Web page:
Debating Keynesian economics with a Keynesian

We are slowly but ever so surely finding our standard of living slipping away. In spite of all that public spending and the deficits and mounting debt – well actually because of all these things – we are slowing going under. Most of us find we are doing without some things we took for granted not that long ago. Whether you look to the US, the UK, Europe, Japan or Australia, a return to rising real incomes and full employment continues to look ever more remote.

And it’s not for lack of public sector “stimulus”. Those deficits continue and even so the money market geniuses keep worrying about deflation. What are we to do? More QE? More debt? More government subsidies for projects that cannot be funded through the revenues they are expected to earn? These are the textbook answers from the textbooks provided to every economic student in the world.

It is all the same Keynesian rot that has not only never worked on any occasion that it has been tried, it has always with no exception made economic conditions worse. If you know of some example where public spending led to recovery, please let me know. For myself, I can give you chapter and verse on all of the failures, and yet nothing seems to be more everlasting than a textbook theory that is simple, plausible and wrong.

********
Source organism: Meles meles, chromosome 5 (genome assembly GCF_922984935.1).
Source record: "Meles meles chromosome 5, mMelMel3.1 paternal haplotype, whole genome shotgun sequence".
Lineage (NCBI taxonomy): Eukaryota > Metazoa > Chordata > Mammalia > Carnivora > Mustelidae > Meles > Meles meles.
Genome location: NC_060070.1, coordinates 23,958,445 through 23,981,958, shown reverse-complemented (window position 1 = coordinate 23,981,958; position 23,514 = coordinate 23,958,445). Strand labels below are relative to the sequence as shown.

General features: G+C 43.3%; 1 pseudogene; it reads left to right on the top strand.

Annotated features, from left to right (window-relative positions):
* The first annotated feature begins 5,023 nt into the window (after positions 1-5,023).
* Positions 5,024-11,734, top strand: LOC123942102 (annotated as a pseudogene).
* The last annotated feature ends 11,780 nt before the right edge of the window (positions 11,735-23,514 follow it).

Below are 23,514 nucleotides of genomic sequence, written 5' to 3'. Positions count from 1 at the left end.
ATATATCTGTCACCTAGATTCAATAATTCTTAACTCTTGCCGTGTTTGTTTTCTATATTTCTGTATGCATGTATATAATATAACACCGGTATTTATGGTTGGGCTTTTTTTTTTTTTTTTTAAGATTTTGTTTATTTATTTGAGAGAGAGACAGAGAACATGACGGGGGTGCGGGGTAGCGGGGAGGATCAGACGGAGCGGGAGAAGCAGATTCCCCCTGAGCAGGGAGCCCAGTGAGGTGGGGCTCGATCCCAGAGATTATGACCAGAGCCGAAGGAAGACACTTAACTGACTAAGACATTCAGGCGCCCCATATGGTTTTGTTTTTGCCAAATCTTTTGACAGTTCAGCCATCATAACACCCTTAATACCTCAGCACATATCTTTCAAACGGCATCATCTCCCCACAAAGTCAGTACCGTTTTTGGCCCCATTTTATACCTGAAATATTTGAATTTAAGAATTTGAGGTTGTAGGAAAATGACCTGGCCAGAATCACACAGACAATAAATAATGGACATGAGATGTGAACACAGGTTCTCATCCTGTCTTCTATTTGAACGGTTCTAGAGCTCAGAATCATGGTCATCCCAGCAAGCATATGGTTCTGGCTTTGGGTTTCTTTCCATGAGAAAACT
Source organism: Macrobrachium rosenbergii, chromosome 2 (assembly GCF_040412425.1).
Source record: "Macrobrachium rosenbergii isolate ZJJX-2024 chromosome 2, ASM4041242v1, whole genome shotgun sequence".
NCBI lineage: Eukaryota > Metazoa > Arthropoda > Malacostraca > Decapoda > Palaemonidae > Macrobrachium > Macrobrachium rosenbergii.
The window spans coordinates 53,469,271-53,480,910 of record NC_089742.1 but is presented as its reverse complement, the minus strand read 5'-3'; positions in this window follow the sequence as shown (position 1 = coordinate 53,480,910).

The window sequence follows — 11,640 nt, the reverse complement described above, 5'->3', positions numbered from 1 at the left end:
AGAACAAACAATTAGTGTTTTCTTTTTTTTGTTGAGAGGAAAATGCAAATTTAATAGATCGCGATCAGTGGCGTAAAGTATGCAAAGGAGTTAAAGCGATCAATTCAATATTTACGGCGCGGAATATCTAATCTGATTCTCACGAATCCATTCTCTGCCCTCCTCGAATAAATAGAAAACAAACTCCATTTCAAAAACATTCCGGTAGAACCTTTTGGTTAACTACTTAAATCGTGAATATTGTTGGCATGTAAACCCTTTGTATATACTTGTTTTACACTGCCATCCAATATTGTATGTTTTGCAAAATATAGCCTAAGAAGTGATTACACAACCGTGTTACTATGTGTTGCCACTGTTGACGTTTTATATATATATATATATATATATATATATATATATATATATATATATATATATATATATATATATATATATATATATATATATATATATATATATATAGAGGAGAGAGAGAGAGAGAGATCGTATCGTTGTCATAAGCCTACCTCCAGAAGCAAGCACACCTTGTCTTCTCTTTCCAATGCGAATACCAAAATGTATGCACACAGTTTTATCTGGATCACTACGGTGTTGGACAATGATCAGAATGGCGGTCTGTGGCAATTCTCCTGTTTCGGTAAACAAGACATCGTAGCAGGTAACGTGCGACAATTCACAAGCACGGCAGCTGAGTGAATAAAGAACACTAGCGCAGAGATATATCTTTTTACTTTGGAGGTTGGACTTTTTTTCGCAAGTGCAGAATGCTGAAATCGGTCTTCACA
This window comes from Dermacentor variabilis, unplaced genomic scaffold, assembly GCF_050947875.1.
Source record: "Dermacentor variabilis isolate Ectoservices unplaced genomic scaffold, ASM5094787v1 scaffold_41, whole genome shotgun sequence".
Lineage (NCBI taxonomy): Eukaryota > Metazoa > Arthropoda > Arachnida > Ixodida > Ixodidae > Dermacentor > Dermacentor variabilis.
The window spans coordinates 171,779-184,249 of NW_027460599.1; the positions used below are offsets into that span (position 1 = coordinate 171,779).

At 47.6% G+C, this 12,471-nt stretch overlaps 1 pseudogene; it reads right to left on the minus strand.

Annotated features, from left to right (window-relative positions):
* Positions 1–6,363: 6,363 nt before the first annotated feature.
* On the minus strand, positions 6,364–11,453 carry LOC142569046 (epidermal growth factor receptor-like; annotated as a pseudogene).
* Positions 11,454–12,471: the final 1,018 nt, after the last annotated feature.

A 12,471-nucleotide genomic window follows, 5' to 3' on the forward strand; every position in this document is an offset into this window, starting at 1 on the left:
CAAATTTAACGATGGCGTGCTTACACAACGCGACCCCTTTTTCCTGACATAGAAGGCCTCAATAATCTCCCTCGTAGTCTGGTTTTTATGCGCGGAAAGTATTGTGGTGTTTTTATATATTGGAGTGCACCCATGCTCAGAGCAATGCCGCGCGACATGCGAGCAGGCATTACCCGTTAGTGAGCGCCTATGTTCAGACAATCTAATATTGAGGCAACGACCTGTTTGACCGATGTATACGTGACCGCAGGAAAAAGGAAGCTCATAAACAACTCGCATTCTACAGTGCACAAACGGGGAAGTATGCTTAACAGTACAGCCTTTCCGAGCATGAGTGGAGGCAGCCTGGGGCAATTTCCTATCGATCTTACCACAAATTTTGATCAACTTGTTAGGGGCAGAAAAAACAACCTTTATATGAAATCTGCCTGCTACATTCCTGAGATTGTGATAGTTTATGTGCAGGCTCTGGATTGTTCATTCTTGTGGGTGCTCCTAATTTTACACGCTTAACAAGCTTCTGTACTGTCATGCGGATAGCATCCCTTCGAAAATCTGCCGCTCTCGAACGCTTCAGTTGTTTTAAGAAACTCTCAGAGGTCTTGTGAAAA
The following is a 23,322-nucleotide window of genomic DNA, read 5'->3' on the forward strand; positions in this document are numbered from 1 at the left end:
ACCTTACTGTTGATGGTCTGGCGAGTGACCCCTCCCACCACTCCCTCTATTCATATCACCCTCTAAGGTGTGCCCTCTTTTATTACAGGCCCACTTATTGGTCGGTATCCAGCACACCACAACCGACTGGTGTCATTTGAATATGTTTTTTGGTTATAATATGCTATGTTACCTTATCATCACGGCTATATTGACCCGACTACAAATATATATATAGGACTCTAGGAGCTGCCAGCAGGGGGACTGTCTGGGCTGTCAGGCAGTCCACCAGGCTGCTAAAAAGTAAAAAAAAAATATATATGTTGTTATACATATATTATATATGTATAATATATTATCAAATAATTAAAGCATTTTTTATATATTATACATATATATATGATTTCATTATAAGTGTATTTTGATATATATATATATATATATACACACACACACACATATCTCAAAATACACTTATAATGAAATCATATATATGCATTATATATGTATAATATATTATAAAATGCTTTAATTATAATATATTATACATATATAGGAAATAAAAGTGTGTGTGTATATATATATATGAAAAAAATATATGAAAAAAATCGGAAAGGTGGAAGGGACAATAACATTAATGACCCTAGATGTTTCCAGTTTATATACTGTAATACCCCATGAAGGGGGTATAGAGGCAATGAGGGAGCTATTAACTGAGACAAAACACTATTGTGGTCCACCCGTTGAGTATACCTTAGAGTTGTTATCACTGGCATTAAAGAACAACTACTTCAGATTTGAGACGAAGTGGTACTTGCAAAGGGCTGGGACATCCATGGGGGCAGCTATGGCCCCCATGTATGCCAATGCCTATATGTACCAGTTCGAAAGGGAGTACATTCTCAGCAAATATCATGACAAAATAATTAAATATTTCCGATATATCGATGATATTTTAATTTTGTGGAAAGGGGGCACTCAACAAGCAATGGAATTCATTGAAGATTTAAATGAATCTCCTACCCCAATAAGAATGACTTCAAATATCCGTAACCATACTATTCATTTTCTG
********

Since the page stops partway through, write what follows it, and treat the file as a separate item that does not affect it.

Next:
I am now in the midst of an online debate with Louis-Philippe Rochon, an Associate Professor of economics, founding co-editor of the Review of Keynesian Economics and co-editor of New Directions in Post-Keynesian Economics. It has been organised by Edward Elgar between two of its authors, and I have just had my first go in an exchange of letters. I have also discussed this debate at Quadrant Online.

The problem remains for me remains as it always was:

What I can tell you from personal experience is that the notion of aggregate demand as a driver of economic activity is now so universally believed that it is nearly impossible to get anyone even to see that it might possibly be wrong, that there is another way of thinking about things. But before Keynes came on the scene, no economist, other than a handful of cranks, ever thought that economies were driven from the demand side.

To deny the independent existence of aggregate demand is so conceptually disorienting to an economist educated any time over the past half century that it is near impossible to get them even to see what you mean. But I have had my go and I expect Louis-Phillipe to answer in the next day or so. I am pleased that he has taken this on, but I remain curious how he will respond. I can only say that no one has ever been brave enough to take this on before. I have had plenty of slanging and ignorant comment. But if it is possible to show that aggregate demand for anything however wasteful can ever promote economic growth and higher employment – NBN, mothballed desal plants, bridges to nowhere – I hope to hear it now.